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University’s researcher shapes new auto insurance legislation

Dr. Pierre Côté’s evidence-based research findings influence recommended changes

Cover image of the report 'Enabling Recovery from Common Traffic Injuries: A Focus on the Injured Person', a two-year study by Dr. Pierre Côté for the Financial Services Commission of Ontario.
Cover image of the report 'Enabling Recovery from Common Traffic Injuries: A Focus on the Injured Person', a two-year study by Dr. Pierre Côté for the Financial Services Commission of Ontario.

It’s no secret that the Province of Ontario has a major public policy issue to solve when it comes to automobile insurance. Ontario’s 10 million drivers pay the highest premiums in the country, often significantly more than in other provinces (for example, in 2013-2014, average premiums in Ontario were double those of Quebec).

Key factors influencing Ontario’s spiralling costs include a high level of fraud, and a high frequency of claims, lawsuits and injuries. Some critics have called the existing system fundamentally broken.

Quick fact

  • Minor injuries account for between 70 and 80 per cent of auto insurance claims in Ontario. Catastrophic injuries account for about one per cent.

Dr. Pierre Côté commissioned to help find a solution

At the University of Ontario Institute of Technology (UOIT), Faculty of Health Sciences researcher Pierre Côté, DC, PhD, developed a new approach to common traffic injury management.

Dr. Côté and his team provided vital new research in a study commissioned in 2013 by the Financial Services Commission of Ontario (FSCO). The two-year study outlined new treatment plans for common collision injuries such as sprains, strains and whiplash. Dr. Côté’s report for FSCO made recommendations to maximize recovery from these common injuries.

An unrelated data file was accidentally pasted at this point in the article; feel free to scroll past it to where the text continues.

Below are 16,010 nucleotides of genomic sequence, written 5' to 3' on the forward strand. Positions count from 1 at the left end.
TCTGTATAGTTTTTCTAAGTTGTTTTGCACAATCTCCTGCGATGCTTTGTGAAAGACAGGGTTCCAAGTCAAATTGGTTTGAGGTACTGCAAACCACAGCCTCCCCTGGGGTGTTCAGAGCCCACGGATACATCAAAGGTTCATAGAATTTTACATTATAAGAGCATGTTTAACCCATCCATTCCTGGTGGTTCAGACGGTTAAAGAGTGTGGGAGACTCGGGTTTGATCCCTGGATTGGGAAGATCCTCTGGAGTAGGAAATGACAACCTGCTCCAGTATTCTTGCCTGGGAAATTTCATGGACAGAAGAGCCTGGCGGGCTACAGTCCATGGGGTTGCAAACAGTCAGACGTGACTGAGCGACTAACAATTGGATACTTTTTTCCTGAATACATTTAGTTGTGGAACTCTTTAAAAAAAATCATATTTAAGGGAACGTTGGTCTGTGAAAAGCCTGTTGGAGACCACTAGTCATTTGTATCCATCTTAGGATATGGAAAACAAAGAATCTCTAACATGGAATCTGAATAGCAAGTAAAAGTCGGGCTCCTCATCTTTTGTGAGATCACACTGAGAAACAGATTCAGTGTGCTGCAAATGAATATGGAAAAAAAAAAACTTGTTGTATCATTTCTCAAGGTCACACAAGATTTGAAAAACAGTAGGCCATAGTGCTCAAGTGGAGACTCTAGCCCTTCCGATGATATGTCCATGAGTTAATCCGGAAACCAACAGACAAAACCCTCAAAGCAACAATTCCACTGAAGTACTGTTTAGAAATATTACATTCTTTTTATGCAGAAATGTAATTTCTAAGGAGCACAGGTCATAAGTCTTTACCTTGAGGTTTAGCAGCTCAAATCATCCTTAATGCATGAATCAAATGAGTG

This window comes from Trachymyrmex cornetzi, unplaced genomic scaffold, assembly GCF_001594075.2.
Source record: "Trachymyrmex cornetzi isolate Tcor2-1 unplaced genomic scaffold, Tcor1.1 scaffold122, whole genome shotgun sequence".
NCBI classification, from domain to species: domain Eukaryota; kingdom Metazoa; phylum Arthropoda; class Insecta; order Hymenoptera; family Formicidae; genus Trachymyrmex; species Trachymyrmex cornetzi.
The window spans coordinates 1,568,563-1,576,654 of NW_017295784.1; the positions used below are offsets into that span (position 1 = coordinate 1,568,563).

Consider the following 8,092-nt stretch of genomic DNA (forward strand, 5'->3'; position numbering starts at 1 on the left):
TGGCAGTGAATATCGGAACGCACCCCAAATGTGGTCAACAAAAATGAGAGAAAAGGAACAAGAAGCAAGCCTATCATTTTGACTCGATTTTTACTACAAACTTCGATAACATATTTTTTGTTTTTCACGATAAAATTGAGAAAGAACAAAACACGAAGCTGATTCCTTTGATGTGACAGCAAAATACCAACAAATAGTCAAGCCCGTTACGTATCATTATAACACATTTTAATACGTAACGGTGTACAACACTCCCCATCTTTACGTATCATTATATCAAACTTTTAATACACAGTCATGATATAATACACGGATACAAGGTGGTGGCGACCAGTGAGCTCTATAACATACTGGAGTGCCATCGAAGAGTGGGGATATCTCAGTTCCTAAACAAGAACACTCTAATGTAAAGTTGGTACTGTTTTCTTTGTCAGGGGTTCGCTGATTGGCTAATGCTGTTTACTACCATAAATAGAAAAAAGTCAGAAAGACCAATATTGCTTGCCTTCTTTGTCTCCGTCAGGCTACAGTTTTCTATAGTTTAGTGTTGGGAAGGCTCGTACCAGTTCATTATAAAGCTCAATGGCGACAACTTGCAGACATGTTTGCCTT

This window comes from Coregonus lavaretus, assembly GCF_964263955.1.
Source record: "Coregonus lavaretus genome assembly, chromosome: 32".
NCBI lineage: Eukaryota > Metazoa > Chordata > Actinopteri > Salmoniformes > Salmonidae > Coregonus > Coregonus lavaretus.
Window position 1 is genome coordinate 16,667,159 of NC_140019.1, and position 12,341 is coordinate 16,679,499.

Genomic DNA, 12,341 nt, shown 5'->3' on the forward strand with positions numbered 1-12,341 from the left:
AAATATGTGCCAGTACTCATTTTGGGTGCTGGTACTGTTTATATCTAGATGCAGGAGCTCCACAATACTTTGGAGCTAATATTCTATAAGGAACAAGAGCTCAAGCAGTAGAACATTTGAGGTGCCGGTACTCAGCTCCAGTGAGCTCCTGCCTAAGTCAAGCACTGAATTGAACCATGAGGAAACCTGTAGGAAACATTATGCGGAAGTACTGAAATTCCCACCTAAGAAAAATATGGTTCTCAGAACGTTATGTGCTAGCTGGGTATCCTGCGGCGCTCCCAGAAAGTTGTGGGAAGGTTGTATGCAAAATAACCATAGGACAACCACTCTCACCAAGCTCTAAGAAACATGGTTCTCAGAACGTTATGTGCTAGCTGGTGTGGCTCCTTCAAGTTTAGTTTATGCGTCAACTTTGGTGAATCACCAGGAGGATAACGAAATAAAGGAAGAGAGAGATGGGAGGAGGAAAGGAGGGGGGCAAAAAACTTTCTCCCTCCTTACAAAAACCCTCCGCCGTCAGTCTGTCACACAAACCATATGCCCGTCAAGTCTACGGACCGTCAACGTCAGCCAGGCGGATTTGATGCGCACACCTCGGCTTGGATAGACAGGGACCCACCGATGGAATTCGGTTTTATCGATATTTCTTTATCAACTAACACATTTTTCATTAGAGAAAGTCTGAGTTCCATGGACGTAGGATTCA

Marshall Report leads to creation of Ontario Fair Auto Insurance Plan

David Marshall, Ontario's advisor on auto insurance, received Dr. Côté’s findings in December 2014 to use in his report of the auto insurance system. In April 2017, Marshall submitted his final report to Queen’s Park, urging transformative changes to improve the care received by people hurt in collisions.

On December 5, 2017, the Province of Ontario unveiled the Fair Auto Insurance Plan, a blueprint to implement significant reforms to the auto insurance system. The development policies based on evidence-based treatment protocols would be a first in North America.

Selected highlights of the plan

  • Implementing standard treatment plans for common collision injuries such as sprains, strains and whiplash to help people receive the treatment they need after an accident, changing the emphasis from cash payouts to ensuring appropriate care.
  • Reducing diagnosis and treatment disputes between insurance companies and people injured in collisions by instituting independent examination centres to assess more serious auto collision injuries.
  • Cracking down on auto insurance fraud by launching the province's first Serious Fraud Office in Spring 2018.

Quote

I am very encouraged by this announcement; it suggests that Ontarians who are injured in traffic collisions may get access to the most effective care to treat their injuries. Providing effective treatments will not only improve the health of individuals injured in traffic collisions, but may also help reduce the staggering costs associated with treating these injuries.”
-Pierre Côté, DC, PhD, Canada Research Chair in Disability Prevention and Rehabilitation; Associate Professor, Faculty of Health Sciences; and Director, UOIT-Canadian Memorial Chiropractic College (CMCC) Centre for Disability Prevention and Rehabilitation

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Media contact
Bryan Oliver
Communications and Marketing
University of Ontario Institute of Technology (UOIT)
905.721.8668 ext. 6709
289.928.3653
bryan.oliver@uoit.ca

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